Ye gods and little fishes, the miracle has finally occurred and I've actually finished the first draft of Hallsfoot's Battle, hurrah! It's come in at 129,438 words and I'm smiling. I particularly love the ending - and not just because I could then lay my head on my keyboard and give a deep and heartfelt sigh. I have celebrated this momentous event with a chocolate biscuit - thus proving that I do in fact know how to live on the edge. Now all I have to do is find the courage from somewhere to face the mammoth edit to come. I suspect that won't happen until after our holiday for sure.
All of which effort and joy and pain obviously means very little to some of my writing friends - one of whom today took my breath away utterly and absolutely by saying (by implication) that only full-time writers are real writers. Arrgghhh!!!! Words fail me. If we're fighting such a battle against those of us who are supposed to know better, what hope for the rest of society?? Deep deep sigh. I can only hope it was supposed to be a joke. If it was, then a bad one and badly done, I feel. But I would like to state my case now and state it well (thus the capitals): ANYONE WHO WRITES ANYTHING AT ALL AND CREATES A POEM, A NOVEL, A SHORT STORY, A PIECE OF FLASH FICTION OR ANY OTHER PIECE OF WRITING OUT OF IT IS DEFINITELY AND FOR ALL TIME A REAL WRITER. And I don't care whether that real writer has one, two or 102 other jobs they have to do as well, that remains the truth. May those who think otherwise slink away and reconsider the error of their ways indeed ...
Anyway, speech over, phew, though as one last thought perhaps my new strapline should be: Anne Brooke - unreal writer and proud of it. It's an idea for sure. But remaining on the subject of writing, here's today's meditation:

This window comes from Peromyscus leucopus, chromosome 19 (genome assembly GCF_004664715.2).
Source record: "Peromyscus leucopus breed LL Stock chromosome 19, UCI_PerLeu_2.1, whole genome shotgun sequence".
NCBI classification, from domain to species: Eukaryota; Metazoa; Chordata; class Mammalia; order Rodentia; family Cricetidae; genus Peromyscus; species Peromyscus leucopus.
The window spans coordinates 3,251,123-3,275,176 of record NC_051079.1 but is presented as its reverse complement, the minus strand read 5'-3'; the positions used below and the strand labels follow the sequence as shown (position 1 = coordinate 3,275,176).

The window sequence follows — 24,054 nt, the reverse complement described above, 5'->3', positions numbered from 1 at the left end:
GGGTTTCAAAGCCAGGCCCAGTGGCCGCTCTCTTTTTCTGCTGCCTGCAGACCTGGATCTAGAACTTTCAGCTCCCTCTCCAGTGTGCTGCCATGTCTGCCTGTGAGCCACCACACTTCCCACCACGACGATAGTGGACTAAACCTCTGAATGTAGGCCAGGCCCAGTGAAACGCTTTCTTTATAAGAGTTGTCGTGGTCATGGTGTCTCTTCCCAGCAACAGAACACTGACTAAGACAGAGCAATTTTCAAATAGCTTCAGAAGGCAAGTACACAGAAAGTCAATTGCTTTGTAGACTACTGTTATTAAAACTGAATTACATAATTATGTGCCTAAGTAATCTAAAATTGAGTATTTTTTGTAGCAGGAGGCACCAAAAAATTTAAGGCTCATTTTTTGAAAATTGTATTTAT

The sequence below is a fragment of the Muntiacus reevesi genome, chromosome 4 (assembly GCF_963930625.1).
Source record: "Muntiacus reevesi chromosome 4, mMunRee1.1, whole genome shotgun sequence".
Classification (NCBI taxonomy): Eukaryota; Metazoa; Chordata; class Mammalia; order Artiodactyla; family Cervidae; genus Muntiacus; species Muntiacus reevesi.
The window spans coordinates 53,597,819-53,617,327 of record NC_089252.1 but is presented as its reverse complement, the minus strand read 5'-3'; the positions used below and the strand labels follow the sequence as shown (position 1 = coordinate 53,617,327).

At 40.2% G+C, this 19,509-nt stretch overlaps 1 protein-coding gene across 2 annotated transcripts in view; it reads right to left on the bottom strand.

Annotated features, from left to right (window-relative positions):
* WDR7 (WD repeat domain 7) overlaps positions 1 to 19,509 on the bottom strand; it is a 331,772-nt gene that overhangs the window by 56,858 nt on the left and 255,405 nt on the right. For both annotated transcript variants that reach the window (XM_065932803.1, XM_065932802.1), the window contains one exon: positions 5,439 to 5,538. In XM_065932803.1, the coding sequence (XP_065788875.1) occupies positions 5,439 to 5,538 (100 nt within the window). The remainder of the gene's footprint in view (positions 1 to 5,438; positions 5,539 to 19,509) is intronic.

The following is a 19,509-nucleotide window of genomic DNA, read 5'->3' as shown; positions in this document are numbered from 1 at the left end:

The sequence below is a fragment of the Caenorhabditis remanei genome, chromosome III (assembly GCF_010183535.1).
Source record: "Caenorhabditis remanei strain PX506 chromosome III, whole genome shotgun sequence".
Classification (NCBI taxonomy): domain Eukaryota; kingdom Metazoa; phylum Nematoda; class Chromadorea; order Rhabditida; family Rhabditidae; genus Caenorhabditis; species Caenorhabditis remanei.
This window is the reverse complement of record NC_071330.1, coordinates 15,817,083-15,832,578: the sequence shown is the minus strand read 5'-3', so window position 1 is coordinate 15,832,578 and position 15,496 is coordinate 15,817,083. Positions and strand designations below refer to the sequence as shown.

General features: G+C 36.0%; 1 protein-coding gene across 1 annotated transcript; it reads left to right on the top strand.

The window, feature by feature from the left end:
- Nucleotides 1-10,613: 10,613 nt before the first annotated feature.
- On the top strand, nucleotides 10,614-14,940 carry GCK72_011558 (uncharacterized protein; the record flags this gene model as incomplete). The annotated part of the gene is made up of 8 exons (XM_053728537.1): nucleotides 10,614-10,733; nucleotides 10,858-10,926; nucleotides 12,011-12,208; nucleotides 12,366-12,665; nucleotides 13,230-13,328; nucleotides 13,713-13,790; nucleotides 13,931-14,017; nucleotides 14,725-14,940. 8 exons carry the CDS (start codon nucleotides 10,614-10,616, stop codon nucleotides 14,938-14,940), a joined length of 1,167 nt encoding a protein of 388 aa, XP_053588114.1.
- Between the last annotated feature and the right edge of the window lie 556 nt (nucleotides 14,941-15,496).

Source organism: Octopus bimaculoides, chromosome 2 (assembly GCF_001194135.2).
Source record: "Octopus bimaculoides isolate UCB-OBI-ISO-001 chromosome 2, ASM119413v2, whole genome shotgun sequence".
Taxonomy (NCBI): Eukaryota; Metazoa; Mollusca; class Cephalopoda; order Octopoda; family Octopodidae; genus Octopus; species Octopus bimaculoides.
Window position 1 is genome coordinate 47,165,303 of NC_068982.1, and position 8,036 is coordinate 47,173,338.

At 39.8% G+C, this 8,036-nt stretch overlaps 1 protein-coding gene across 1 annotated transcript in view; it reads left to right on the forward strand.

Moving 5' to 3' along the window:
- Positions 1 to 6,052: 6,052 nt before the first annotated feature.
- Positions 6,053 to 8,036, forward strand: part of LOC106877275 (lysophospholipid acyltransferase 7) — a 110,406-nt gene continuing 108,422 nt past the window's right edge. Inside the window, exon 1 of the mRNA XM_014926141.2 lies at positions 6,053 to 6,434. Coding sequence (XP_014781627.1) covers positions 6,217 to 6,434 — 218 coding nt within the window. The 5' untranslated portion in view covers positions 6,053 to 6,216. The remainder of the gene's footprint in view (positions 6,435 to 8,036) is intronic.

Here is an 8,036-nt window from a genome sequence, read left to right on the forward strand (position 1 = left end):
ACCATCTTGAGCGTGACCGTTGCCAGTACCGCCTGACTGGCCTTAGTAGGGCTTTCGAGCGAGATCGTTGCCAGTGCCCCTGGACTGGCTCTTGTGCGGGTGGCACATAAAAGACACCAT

The trick is
the right moment
and dwell in it.
for its breath alone
to touch you
and not to heed
the hasty words
the courage to wait
is the greatest courage
This morning, Lord H and I have braved the puzzlements of the Trinity Sunday service - always the most feared of all the services by preachers themselves - one old vicar of ours always used to take the day off and invite a guest preacher to muddle through the doctrine of the Trinity, a quite wise move really. No-one truly knows about it or understands it, and really we in the pews aren't that bothered one way or the other. But there were some good hymns and then pastries after the service to take our minds off it all. Frankly I think it's one of those issues that worry the clergy more than anyone normal. If you see what I mean.
Oh, and today's exciting Surrey news is that a human foot has been found in a refuse bin in Cobham. Lord H's comment was the police were probably getting angsty about it as it might have been recyclable, but I don't quite think he got the point there, myself. Anyway, they now appear to have found a whole woman in the bin, so presumably some stalwart policeperson had to go beyond the foot to see what else was there. Hell, we really know how to party here in the shires.
Tonight, there's sod all on TV, so we might get our Lewis DVDs out - it feels like that kind of evening. Talking of TV though, was it just me or was yesterday's episode of Primeval hugely substandard?? A lot of clunky action & acting and very very strained. I could see the denouement coming a mile off, groan ... It was quite laughable.
And here's this week's haiku, mainly in honour of yesterday's Race for Life, but sadly ironic in terms of refuse bin woman perhaps:
Today the colour
of hope is pink; women walk
to keep death at bay.
Today's nice things:
1. Finishing the first draft of Hallsfoot
3. Church amusements
Anne Brooke - keeping all her limbs in one place, thus far ...